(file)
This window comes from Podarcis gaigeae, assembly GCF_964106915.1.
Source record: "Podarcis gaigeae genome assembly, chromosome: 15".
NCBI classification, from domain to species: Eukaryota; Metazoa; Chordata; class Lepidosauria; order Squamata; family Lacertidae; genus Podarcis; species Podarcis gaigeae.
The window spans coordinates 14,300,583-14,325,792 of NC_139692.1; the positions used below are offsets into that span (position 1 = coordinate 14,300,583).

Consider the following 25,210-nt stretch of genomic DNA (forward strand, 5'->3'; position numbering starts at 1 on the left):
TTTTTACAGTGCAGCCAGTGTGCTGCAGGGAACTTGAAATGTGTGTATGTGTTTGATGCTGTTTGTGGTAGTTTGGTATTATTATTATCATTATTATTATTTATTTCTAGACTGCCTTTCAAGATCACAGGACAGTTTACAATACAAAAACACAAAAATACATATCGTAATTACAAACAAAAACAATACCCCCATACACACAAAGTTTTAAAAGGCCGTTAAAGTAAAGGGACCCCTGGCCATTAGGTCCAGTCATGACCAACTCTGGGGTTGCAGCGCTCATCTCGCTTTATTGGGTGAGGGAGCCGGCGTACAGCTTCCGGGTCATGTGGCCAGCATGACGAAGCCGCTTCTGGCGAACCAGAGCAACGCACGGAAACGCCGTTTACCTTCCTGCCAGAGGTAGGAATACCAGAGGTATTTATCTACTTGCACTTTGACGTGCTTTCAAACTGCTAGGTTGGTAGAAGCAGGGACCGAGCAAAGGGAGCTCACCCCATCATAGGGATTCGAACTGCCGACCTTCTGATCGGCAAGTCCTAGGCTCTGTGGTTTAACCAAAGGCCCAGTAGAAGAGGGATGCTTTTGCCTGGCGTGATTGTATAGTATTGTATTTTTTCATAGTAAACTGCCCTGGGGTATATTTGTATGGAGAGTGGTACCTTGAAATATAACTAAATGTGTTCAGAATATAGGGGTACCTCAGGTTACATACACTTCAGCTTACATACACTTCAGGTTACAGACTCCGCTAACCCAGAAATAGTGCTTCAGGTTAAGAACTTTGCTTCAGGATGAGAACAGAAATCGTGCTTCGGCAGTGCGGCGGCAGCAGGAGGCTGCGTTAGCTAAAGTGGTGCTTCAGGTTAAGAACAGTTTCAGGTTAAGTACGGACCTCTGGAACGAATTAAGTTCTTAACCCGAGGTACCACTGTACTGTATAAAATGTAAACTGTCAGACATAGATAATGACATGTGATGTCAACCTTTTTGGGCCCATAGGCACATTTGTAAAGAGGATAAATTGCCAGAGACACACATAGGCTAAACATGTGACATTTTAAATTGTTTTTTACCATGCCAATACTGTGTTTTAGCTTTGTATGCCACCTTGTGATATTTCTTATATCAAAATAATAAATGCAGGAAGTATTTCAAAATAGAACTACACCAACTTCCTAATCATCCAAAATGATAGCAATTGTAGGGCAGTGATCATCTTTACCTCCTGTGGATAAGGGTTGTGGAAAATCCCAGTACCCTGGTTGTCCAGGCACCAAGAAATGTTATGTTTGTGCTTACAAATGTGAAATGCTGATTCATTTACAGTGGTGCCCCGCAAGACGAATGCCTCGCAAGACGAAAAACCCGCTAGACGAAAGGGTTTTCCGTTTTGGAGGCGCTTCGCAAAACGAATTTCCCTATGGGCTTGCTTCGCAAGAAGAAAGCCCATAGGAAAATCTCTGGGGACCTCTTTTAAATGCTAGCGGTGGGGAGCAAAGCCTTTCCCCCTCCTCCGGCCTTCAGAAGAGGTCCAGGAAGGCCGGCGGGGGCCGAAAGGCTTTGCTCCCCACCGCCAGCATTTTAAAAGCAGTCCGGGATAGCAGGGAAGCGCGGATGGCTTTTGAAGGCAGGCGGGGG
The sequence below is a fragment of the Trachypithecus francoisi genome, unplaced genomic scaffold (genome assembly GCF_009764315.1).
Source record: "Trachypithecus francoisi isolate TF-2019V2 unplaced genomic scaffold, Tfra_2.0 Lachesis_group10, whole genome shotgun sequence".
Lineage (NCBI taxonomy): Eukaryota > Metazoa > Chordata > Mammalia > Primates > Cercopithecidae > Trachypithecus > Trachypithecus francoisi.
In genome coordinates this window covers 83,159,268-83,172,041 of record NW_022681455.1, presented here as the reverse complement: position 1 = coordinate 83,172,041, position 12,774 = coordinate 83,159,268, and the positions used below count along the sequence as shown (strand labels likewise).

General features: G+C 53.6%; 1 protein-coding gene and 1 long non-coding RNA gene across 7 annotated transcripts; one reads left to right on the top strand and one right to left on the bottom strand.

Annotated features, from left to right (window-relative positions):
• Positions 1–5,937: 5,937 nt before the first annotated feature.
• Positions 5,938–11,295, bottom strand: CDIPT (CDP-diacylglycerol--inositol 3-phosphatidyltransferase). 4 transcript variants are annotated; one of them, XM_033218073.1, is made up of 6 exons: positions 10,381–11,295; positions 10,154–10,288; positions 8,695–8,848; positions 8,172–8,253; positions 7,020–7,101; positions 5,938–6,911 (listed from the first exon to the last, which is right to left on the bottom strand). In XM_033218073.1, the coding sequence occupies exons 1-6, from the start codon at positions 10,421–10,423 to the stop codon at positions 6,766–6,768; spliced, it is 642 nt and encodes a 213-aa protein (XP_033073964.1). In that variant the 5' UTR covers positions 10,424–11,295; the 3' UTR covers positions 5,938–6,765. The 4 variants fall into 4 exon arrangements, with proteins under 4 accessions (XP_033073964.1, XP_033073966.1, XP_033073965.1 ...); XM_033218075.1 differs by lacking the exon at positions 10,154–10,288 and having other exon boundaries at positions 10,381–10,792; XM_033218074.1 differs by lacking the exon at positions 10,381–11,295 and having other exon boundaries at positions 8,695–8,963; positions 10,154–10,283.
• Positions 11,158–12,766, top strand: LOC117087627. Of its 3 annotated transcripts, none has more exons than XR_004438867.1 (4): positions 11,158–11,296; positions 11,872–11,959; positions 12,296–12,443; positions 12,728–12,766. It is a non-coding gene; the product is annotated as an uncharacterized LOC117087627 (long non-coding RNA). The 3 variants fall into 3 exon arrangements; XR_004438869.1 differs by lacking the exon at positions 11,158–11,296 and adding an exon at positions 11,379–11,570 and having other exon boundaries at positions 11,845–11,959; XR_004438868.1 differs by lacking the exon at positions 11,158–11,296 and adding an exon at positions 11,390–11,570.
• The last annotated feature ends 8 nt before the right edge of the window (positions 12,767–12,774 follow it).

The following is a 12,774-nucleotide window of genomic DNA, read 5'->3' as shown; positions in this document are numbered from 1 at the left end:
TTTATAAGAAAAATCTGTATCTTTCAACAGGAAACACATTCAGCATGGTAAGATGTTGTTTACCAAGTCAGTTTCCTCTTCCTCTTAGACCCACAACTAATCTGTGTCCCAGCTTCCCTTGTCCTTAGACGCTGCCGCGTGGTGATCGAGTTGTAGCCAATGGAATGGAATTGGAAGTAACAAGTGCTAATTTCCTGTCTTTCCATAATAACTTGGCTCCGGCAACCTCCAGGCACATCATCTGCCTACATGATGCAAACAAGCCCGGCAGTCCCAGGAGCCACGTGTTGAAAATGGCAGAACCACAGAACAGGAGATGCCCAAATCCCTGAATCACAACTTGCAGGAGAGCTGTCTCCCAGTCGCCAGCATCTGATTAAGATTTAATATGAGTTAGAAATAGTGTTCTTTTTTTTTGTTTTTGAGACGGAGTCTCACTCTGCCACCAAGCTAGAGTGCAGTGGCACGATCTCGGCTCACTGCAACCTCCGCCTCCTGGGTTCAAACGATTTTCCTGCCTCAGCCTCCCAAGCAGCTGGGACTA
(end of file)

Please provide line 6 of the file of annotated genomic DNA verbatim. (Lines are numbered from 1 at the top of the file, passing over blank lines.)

TTTTTACAGTGCAGCCAGTGTGCTGCAGGGAACTTGAAATGTGTGTATGTGTTTGATGCTGTTTGTGGTAGTTTGGTATTATTATTATCATTATTATTATTTATTTCTAGACTGCCTTTCAAGATCACAGGACAGTTTACAATACAAAAACACAAAAATACATATCGTAATTACAAACAAAAACAATACCCCCATACACACAAAGTTTTAAAAGGCCGTTAAAGTAAAGGGACCCCTGGCCATTAGGTCCAGTCATGACCAACTCTGGGGTTGCAGCGCTCATCTCGCTTTATTGGGTGAGGGAGCCGGCGTACAGCTTCCGGGTCATGTGGCCAGCATGACGAAGCCGCTTCTGGCGAACCAGAGCAACGCACGGAAACGCCGTTTACCTTCCTGCCAGAGGTAGGAATACCAGAGGTATTTATCTACTTGCACTTTGACGTGCTTTCAAACTGCTAGGTTGGTAGAAGCAGGGACCGAGCAAAGGGAGCTCACCCCATCATAGGGATTCGAACTGCCGACCTTCTGATCGGCAAGTCCTAGGCTCTGTGGTTTAACCAAAGGCCCAGTAGAAGAGGGATGCTTTTGCCTGGCGTGATTGTATAGTATTGTATTTTTTCATAGTAAACTGCCCTGGGGTATATTTGTATGGAGAGTGGTACCTTGAAATATAACTAAATGTGTTCAGAATATAGGGGTACCTCAGGTTACATACACTTCAGCTTACATACACTTCAGGTTACAGACTCCGCTAACCCAGAAATAGTGCTTCAGGTTAAGAACTTTGCTTCAGGATGAGAACAGAAATCGTGCTTCGGCAGTGCGGCGGCAGCAGGAGGCTGCGTTAGCTAAAGTGGTGCTTCAGGTTAAGAACAGTTTCAGGTTAAGTACGGACCTCTGGAACGAATTAAGTTCTTAACCCGAGGTACCACTGTACTGTATAAAATGTAAACTGTCAGACATAGATAATGACATGTGATGTCAACCTTTTTGGGCCCATAGGCACATTTGTAAAGAGGATAAATTGCCAGAGACACACATAGGCTAAACATGTGACATTTTAAATTGTTTTTTACCATGCCAATACTGTGTTTTAGCTTTGTATGCCACCTTGTGATATTTCTTATATCAAAATAATAAATGCAGGAAGTATTTCAAAATAGAACTACACCAACTTCCTAATCATCCAAAATGATAGCAATTGTAGGGCAGTGATCATCTTTACCTCCTGTGGATAAGGGTTGTGGAAAATCCCAGTACCCTGGTTGTCCAGGCACCAAGAAATGTTATGTTTGTGCTTACAAATGTGAAATGCTGATTCATTTACAGTGGTGCCCCGCAAGACGAATGCCTCGCAAGACGAAAAACCCGCTAGACGAAAGGGTTTTCCGTTTTGGAGGCGCTTCGCAAAACGAATTTCCCTATGGGCTTGCTTCGCAAGAAGAAAGCCCATAGGAAAATCTCTGGGGACCTCTTTTAAATGCTAGCGGTGGGGAGCAAAGCCTTTCCCCCTCCTCCGGCCTTCAGAAGAGGTCCAGGAAGGCCGGCGGGGGCCGAAAGGCTTTGCTCCCCACCGCCAGCATTTTAAAAGCAGTCCGGGATAGCAGGGAAGCGCGGATGGCTTTTGAAGGCAGGCGGGGG